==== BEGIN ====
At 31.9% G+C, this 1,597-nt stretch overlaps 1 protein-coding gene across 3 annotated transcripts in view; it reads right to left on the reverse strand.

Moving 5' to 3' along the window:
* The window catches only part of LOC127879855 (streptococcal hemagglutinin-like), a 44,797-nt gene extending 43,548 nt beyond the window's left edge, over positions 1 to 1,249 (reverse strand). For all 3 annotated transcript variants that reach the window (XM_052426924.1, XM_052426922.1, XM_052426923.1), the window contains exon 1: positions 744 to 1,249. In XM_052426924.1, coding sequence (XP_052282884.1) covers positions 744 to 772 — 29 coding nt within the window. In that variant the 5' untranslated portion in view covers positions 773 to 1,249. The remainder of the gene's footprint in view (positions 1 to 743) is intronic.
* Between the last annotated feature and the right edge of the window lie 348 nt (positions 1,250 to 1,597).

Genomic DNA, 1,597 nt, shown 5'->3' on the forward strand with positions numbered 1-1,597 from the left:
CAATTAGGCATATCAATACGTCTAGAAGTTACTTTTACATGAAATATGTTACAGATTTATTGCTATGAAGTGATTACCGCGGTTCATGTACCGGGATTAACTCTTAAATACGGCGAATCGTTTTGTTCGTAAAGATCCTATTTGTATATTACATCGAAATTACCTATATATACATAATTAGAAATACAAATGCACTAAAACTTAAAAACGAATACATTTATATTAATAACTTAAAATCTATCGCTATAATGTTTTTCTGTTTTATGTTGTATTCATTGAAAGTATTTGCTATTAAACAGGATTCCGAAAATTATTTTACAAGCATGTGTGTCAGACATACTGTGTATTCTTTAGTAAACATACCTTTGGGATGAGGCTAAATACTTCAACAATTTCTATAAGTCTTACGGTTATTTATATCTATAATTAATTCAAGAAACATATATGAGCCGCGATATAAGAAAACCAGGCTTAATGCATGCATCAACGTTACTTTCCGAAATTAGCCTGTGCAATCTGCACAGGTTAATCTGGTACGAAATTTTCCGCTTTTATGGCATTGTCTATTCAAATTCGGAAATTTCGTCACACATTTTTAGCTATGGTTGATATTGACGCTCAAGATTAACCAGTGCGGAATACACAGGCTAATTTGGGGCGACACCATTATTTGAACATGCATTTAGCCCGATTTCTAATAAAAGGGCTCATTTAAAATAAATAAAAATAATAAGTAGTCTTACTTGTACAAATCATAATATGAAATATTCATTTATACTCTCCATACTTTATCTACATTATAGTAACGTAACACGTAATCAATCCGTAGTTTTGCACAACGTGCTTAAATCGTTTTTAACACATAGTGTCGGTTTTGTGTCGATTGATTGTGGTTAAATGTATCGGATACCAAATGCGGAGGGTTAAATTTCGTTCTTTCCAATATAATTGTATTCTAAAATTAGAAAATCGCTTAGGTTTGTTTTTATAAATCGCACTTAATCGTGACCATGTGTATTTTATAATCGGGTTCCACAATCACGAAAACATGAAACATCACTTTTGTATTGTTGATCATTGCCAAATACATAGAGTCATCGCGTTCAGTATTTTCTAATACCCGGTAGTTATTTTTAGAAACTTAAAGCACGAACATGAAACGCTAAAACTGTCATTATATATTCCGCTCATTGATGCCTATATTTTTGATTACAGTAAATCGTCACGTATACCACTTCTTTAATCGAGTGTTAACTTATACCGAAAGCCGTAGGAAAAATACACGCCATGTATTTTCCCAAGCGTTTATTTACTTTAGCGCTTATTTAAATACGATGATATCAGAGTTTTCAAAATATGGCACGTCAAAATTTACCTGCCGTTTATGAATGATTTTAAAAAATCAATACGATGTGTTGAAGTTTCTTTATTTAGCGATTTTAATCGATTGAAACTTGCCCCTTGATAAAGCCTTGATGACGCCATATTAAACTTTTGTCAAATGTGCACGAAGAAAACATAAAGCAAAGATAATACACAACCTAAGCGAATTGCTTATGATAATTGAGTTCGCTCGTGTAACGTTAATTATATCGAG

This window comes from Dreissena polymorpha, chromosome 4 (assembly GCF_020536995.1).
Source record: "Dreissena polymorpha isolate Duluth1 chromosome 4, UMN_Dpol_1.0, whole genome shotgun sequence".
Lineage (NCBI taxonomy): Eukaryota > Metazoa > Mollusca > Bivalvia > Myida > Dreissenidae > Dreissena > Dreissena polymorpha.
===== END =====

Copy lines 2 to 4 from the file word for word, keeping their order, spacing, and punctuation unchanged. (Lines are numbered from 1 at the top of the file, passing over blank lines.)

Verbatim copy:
Moving 5' to 3' along the window:
* The window catches only part of LOC127879855 (streptococcal hemagglutinin-like), a 44,797-nt gene extending 43,548 nt beyond the window's left edge, over positions 1 to 1,249 (reverse strand). For all 3 annotated transcript variants that reach the window (XM_052426924.1, XM_052426922.1, XM_052426923.1), the window contains exon 1: positions 744 to 1,249. In XM_052426924.1, coding sequence (XP_052282884.1) covers positions 744 to 772 — 29 coding nt within the window. In that variant the 5' untranslated portion in view covers positions 773 to 1,249. The remainder of the gene's footprint in view (positions 1 to 743) is intronic.
* Between the last annotated feature and the right edge of the window lie 348 nt (positions 1,250 to 1,597).